In the Middle Ages, wet nursing became widely used. The importance of breastfeeding was emphasized in beliefs such as: “Hz. Mary’s milk is the most sacred and miraculous fluid after Jesus’ blood.” This belief was the subject of later artwork and portraits.2 Beginning in the thirteenth century, wet nursing was the best paying profession for women in Europe. During this period, wet nurses were often brought to the home of the child who was to be breastfed. In later centuries, milk mothers were allowed to stay in the same house with the baby. Feeding a child was described as an event beyond simple breastfeeding, and it was believed that the breastfeeding person passed an entire religious-moral belief system to the child.2
At the beginning of the twentieth century, some important people took active roles in support of breastfeeding, during a time when bottle-feeding practices with commercial formula became popular. The most important of these was the German Empress Auguste Victoria, who described the benefits of breastfeeding to the public.2 Some countries that understood the importance of breast milk established breast milk banks in order to provide fresh breast milk to children who were born prematurely or could not take breast milk for various reasons. The first milk bank was opened in Vienna in 1909. In the period between the two world wars, a program sponsored by the French government began an initiative to provide breast milk to children who needed it as a “medication.” Women who wanted to donate placed their milk in collection centers in the Baudelocque birth clinic in Paris.
Since the earliest periods of history, wet nursing has been found in many cultures and religions. In the mythology of Ancient Egypt and Turkey, findings related to breast milk, wet nursing, and milk siblings were recorded. In the Middle Ages, wet nursing was one of the professions that provided a good income, especially in Europe and Arabia. During the Renaissance, wealthy families commissioned wet nurses to breastfeed their children as a social status indicator. In the Turkish and Islamic cultures, wet nursing and milk siblings are recognized by religious rules, and the connections between children and their milk families are given necessary care and attention. Breast milk has proven to be a precious potion for babies even today. Practices to promote breastfeeding should be encouraged and supported.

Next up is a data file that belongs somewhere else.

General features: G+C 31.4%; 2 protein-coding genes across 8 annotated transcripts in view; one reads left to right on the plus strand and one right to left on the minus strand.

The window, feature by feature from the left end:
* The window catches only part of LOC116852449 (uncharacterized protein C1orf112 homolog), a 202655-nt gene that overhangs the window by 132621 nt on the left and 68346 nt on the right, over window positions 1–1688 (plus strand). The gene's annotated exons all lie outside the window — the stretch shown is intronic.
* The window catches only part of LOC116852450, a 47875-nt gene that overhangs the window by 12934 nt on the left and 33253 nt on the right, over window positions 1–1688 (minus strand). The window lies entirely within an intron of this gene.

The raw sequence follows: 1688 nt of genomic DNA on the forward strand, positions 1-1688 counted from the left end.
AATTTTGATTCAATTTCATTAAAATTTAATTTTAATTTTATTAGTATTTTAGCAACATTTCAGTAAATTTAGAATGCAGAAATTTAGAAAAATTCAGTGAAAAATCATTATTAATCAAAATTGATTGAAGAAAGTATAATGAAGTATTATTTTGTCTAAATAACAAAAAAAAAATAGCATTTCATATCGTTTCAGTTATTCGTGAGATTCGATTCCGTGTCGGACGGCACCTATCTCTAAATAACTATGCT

- Yurdakök M. Doğa ve İnsan Tarihinde Anne Sütü. İstanbul: Wyeth İlaçları A.Ş. Bilimsel Yayınları:1, 1996. p. 53-66.
- Esin Çeber, Eren Alçicek, Anne Sütü ve Sütannelik. Egetan Basımevi, 2011.p.84-103
- Ansiklopedisi, İ. Türkiye Diyanet Vakfı, 1988. Cilt 15.p.338-339
- İshak Emin Aktepe, “Sâlim hadisinin süt akrabalığı bağlamında tahlil ve tenkidi,” İslam Hukuku Araştırmaları Dergisi, no 14 (2009): 251-266.
- Uluçay Ç. Harem II. Ankara: Türk Tarih Kurumu Basımevi; 1971. p. 138-40.
NURSAN CINAR, PhD, is a professor at Sakarya University School of Health Sciences. Her research focuses on pediatric nursing, health promotion, breastfeeding, nurse education, environmental risk and health affect.
SUMEYRA TOPAL is a PhD student and works as a research assistant at Sakarya University School of Health Sciences. Her research interests include nursing, maternal, newborn and child health.
SINEM YALNIZOGLU CAKA is a PhD student and works as a research assistant at Sakarya University School of Health Sciences. Her research interests include nursing, maternal, newborn and child health.
Highlighted in Frontispiece Volume 10, Issue 4 – Fall 2018
Winter 2018 | Sections | Birth, Pregnancy, & Obstetrics